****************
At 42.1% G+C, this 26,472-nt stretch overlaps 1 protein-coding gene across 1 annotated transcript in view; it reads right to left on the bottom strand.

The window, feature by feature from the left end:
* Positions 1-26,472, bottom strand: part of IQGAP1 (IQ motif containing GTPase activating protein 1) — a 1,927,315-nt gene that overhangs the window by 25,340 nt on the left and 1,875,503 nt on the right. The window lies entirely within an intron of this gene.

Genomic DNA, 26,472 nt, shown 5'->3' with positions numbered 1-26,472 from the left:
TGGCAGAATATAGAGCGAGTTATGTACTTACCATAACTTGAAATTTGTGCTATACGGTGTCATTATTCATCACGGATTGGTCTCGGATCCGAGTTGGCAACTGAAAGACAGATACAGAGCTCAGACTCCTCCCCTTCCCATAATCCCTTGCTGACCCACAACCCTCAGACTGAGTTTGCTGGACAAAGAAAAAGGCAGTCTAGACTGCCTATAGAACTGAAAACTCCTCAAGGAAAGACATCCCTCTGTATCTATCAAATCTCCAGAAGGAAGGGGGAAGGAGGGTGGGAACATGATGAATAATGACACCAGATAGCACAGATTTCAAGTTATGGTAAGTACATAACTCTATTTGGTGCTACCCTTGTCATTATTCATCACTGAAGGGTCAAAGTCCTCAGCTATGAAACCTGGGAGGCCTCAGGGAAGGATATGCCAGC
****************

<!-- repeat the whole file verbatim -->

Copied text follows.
At 42.1% G+C, this 26,472-nt stretch overlaps 1 protein-coding gene across 1 annotated transcript in view; it reads right to left on the bottom strand.

The window, feature by feature from the left end:
* Positions 1-26,472, bottom strand: part of IQGAP1 (IQ motif containing GTPase activating protein 1) — a 1,927,315-nt gene that overhangs the window by 25,340 nt on the left and 1,875,503 nt on the right. The window lies entirely within an intron of this gene.

Genomic DNA, 26,472 nt, shown 5'->3' with positions numbered 1-26,472 from the left:
TGGCAGAATATAGAGCGAGTTATGTACTTACCATAACTTGAAATTTGTGCTATACGGTGTCATTATTCATCACGGATTGGTCTCGGATCCGAGTTGGCAACTGAAAGACAGATACAGAGCTCAGACTCCTCCCCTTCCCATAATCCCTTGCTGACCCACAACCCTCAGACTGAGTTTGCTGGACAAAGAAAAAGGCAGTCTAGACTGCCTATAGAACTGAAAACTCCTCAAGGAAAGACATCCCTCTGTATCTATCAAATCTCCAGAAGGAAGGGGGAAGGAGGGTGGGAACATGATGAATAATGACACCAGATAGCACAGATTTCAAGTTATGGTAAGTACATAACTCTATTTGGTGCTACCCTTGTCATTATTCATCACTGAAGGGTCAAAGTCCTCAGCTATGAAACCTGGGAGGCCTCAGGGAAGGATATGCCAGC